My recollections of Spain are of the most lively and delightful kind. The character of the soil and of its inhabitants, -- the stormy mountains and free spirits of the North, — the prodigal luxuriance and gay voluptuousness of the South, — the history and traditions of the past, resembling more the fables of romance than the solemn chronicle of events, -- a soft and yet majestic language that falls like martial music on the ear, and a literature rich in the attractive lore of poetry and fiction, — these, but not these alone, are my reminiscences of Spain. With these I recall the thousand little circumstances and enjoyments which always give a coloring to our recollections of the past; the clear sky, — the pure, balmy air, — the delicious fruits and flowers, — the wild-fig and the aloe, and the olive by the wayside, all, all that makes existence so joyous, and renders the sons and daughters of that clime the children of impulse and sensation.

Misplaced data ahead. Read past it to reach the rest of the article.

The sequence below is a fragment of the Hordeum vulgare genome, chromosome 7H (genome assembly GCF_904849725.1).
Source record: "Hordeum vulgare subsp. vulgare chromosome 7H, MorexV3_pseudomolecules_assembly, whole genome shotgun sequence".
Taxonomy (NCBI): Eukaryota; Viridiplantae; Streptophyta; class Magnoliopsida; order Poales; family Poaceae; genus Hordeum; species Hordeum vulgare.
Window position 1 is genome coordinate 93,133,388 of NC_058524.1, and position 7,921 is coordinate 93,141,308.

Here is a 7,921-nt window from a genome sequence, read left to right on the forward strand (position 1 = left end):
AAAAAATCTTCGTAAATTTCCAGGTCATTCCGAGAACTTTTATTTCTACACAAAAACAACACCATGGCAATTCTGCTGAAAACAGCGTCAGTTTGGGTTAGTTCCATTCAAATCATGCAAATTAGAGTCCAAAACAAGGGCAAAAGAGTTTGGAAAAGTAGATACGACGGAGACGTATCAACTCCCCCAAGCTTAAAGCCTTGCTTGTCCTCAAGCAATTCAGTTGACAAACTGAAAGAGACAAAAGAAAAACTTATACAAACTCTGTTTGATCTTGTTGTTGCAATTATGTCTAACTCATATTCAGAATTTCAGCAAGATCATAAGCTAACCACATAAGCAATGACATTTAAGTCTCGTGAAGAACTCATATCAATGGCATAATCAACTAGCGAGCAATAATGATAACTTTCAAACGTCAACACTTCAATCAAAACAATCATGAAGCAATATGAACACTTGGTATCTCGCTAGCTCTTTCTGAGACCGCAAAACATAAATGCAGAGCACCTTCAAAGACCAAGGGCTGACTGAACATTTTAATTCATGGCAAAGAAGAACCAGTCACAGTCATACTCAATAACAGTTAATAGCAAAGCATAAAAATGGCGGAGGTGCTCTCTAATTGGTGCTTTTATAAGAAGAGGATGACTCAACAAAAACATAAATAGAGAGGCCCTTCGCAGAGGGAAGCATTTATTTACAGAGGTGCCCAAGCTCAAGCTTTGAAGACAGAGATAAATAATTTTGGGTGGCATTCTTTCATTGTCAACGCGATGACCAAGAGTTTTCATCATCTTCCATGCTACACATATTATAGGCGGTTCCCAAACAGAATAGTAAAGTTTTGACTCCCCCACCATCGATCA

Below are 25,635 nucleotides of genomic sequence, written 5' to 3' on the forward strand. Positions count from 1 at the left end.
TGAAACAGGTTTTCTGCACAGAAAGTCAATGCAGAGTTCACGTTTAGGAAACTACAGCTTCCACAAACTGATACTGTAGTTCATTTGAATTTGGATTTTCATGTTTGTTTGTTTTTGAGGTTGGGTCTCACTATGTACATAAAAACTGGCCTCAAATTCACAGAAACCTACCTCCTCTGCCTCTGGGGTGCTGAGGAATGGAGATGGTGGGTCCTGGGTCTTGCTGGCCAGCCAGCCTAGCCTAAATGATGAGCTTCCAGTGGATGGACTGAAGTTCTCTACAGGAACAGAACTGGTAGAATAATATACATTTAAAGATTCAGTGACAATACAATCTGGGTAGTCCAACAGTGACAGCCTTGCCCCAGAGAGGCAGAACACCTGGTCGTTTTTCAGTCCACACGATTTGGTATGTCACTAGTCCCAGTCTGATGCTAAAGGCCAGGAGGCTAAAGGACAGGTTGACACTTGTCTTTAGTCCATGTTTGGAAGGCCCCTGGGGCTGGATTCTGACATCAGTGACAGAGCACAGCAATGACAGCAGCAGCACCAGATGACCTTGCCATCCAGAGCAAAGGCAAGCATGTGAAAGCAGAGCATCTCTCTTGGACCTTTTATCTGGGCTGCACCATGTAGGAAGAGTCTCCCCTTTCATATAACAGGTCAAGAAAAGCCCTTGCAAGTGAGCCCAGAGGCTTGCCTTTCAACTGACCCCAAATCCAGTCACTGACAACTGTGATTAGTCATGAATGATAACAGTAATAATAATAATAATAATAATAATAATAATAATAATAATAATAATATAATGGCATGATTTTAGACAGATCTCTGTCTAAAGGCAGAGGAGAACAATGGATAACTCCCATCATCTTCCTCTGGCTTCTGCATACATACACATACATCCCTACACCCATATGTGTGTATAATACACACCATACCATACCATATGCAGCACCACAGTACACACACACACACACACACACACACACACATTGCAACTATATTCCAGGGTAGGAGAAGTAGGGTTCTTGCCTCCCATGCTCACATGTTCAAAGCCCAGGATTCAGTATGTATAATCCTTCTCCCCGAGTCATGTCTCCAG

As I write these words, a shade of sadness
steals over me. When I think what that glorious land might be, and what it is, — what nature intended it should be, and what man has made it, my very heart sinks within me. My mind instinctively reverts from the degradation of the present to the glory of the past ; or, looking forward with strong misgivings, but with yet stronger hopes, interrogates the future.